2013 Subaru Outback CVT problems?
Just got a warranty extension by mail for my
Outback's transmission. I've always thought it had
problems as there is a 5-6 second delay shifting
from reverse into drive. Dealer said this was "normal
for CVT" I also noticed that going down hill at
freeway speeds seems slow.....turns out if I hit the
Up paddle shifters it kicks into 6th gear and the
RPMs drop. Wondering if these are signs...seems
like it should go into Overdrive if I'm doing 65 and
am heading downhill and there should be little if any
delay in shifting from Reverse into Drive
Normal for a CVT can be a lot of bad things. Subaru has a service bulletin out for a stalling issue at low speeds but there are other problems, A 6 second delay to shift to drive is absurd.
Just so you know there are no gears or Overdrive.
Was this a warranty extension straight from Subaru? What does it cover and did they give you a reason for sending it to you?
So I tested it again and to be fair, it is not 6 seconds. More like 3 seconds. Still, my Prius has a CVT and there is no noticeable delay. The warranty extension covers just the tranny and was mailed to me and automatically enabled. I suspect they are seeing issues and may be trying to avoid a class action suit As for the "gears" , you're right, no separate gears, but the behavior is weird: why would it essentially downshift and use the engine to slow you down with RPMs running high rather than just go into a higher "gear"?
Grasshopper, again you twist and contort others' perspectives shamelessly...and in my case bordering on slander. Watch it, dick- head! I temporarily bought a 2014 OB last week that turned out to have a bad CVT...and drove another with similar CVT noise today. ALL my shares on this forum have been about that Subaru's CVT failures are WAY BEHOND the tiny fraction expected, and tolerated, within a less then 1% long-term defect rate modern manufacture. Hence the warranty extension. We who have dealt with SOA for decades know well that they've been EXTREMELY stingy, ducking bad CVs, early trannies, head gaskets, and now CVT issues. Several of my peers are finally parting with Subaru because they can't stand the 2010-2012 motors' building internal failures, as well the mounting CVT fiasco. Given that the failure rate may settle at only a few percent, it can make sense to continue to trade in selected best years production, knowing that if due diligence is applied, AND that used CVT's can be had and installed for about $2k, makes the landscape just a bit worrisome. For you to state that operating within this risk system is "hypocritical" is naive and insulting of you...and frankly shameful. We mechanics on this site are really sick of your ridiculous "fanboy" jingoism. PLEASE, just go bother the Prius folks...maybe your pedantic fluff is better tolerated there.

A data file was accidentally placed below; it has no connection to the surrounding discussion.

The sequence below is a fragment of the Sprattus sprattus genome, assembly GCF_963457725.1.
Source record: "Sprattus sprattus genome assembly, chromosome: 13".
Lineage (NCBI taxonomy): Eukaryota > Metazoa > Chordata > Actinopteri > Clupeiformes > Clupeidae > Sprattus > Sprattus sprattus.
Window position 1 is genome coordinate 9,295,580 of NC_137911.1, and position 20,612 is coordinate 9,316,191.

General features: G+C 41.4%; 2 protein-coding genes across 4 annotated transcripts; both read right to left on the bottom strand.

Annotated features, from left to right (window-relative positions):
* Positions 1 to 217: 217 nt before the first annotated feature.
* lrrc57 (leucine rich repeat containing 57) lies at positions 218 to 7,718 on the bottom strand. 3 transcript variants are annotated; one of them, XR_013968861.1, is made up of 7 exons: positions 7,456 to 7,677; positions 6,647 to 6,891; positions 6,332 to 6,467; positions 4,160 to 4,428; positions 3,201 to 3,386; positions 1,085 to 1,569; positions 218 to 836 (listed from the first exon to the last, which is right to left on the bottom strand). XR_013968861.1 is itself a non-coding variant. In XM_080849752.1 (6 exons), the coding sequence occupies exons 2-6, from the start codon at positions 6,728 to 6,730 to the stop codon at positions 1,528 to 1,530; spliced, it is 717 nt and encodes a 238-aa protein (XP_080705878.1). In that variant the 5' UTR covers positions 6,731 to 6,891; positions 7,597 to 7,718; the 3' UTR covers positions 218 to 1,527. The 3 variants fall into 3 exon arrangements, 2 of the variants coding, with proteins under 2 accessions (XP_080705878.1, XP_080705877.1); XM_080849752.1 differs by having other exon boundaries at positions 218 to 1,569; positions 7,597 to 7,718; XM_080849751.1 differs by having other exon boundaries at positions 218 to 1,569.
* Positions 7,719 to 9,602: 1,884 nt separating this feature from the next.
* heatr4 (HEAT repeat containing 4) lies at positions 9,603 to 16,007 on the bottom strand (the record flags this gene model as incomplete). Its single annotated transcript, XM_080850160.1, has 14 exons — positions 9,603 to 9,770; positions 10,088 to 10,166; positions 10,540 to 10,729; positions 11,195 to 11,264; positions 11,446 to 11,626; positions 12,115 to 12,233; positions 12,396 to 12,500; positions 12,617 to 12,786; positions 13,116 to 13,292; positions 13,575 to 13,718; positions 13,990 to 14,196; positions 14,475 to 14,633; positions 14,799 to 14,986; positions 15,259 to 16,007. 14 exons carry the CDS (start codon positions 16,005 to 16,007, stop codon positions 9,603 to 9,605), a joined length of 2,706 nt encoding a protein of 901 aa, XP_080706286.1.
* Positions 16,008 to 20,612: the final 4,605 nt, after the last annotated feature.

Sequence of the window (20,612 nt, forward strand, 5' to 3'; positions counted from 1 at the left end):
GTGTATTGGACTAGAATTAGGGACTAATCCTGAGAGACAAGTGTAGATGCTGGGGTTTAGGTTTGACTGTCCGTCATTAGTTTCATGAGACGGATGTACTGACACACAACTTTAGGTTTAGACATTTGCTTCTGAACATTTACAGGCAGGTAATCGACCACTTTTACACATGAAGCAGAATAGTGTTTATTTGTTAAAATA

Fdwall, your time-lapse correction is helpful, but the normal shift- lag is in the 1-2 second range. This is more about establishing fluid pressure across the whole AWD tranny, as there's a lot of fluid in there sloshing around. SOA used to call 3 sec delay the max "normal" for the old 4EAT and 5EAT trannies as their internal seals would harden and leak with age. Let's hope this isn't a second wave of similar tech insufficiently robust for longterm use. Phew!
Grasshopper, I just read your post again...and again, shame on you. You simply don't understand how one can intelligently operate in a technically imperfect industrial environment. That an auto manufacturer has a several percent failure rate with a $6k component is NOT trivial...especially to those who have to navigate these waters. It's clear that mathematics, engineering, statistics, and logical thinking are all fields in which you lack even a remotely minimal level of understanding. PLEASE STOP this awful habit as a dim-witted poseur.
I think Grasshopper is unraveling now that his idyllic image of Subaru is falling apart. Subaru had their corporate ass kicked with the oil consumption law suit. They are apparently trying to get ahead of the game with their tacit admission that their CVT's are also below par.
Thanks for the info on acceptable lag on shifting. Never heard of that and having driven AT equipped cars in the past never noticed it. I'm just concerned with the fact that again as I was driving some back roads yesterday, headed down a really steep hill and could feel the tranny "downshift" and watched the rpms head toward 3k. I hit the paddle shifter up and the tach dropped back down to ~1800 rpms. Ok so assuming the lag in shifting from reverse to drive is normal, is THIS behavior normal? And I know I might be looking for trouble where there is none but am a bit wary after the oil issue (waiting in my new short block from the dealer)
Does your CVT "downshift" when you take your foot off the gas on down slopes? If so this is normal. The engine braking helps keep your car from running away.
Yes that's the behavior. Ok if that's normal I will just need to be aware. Seems it would lower fuel economy
If the throttle is at zero, no fuel is being used.
Nicely put to bed....
Looking for a Used Outback in your area?
CarGurus has 706 nationwide Outback listings starting at $3,795.
Search Subaru Outback Questions
Subaru Outback Experts
Related Models For Sale
Used Cars For Sale